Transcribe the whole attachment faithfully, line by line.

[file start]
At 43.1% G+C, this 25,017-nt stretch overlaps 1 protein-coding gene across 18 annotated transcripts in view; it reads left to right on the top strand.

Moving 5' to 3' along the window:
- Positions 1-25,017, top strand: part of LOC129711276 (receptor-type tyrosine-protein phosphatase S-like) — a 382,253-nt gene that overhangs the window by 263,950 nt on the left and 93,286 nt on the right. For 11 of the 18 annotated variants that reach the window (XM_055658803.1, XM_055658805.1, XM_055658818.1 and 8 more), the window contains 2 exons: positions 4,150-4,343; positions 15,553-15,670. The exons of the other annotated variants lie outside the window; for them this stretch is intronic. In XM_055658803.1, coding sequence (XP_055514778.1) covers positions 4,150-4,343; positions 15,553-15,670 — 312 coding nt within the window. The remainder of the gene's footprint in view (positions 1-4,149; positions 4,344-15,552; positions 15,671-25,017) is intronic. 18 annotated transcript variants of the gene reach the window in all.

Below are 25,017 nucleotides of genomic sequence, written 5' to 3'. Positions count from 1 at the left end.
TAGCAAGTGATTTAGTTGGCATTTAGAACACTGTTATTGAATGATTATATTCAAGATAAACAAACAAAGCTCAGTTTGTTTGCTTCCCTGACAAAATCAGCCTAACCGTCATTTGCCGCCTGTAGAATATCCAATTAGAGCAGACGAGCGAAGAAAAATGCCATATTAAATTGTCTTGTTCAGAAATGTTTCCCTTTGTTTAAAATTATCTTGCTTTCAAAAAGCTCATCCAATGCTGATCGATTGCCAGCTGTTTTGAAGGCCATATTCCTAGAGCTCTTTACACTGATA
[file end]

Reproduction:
At 43.1% G+C, this 25,017-nt stretch overlaps 1 protein-coding gene across 18 annotated transcripts in view; it reads left to right on the top strand.

Moving 5' to 3' along the window:
- Positions 1-25,017, top strand: part of LOC129711276 (receptor-type tyrosine-protein phosphatase S-like) — a 382,253-nt gene that overhangs the window by 263,950 nt on the left and 93,286 nt on the right. For 11 of the 18 annotated variants that reach the window (XM_055658803.1, XM_055658805.1, XM_055658818.1 and 8 more), the window contains 2 exons: positions 4,150-4,343; positions 15,553-15,670. The exons of the other annotated variants lie outside the window; for them this stretch is intronic. In XM_055658803.1, coding sequence (XP_055514778.1) covers positions 4,150-4,343; positions 15,553-15,670 — 312 coding nt within the window. The remainder of the gene's footprint in view (positions 1-4,149; positions 4,344-15,552; positions 15,671-25,017) is intronic. 18 annotated transcript variants of the gene reach the window in all.

Below are 25,017 nucleotides of genomic sequence, written 5' to 3'. Positions count from 1 at the left end.
TAGCAAGTGATTTAGTTGGCATTTAGAACACTGTTATTGAATGATTATATTCAAGATAAACAAACAAAGCTCAGTTTGTTTGCTTCCCTGACAAAATCAGCCTAACCGTCATTTGCCGCCTGTAGAATATCCAATTAGAGCAGACGAGCGAAGAAAAATGCCATATTAAATTGTCTTGTTCAGAAATGTTTCCCTTTGTTTAAAATTATCTTGCTTTCAAAAAGCTCATCCAATGCTGATCGATTGCCAGCTGTTTTGAAGGCCATATTCCTAGAGCTCTTTACACTGATA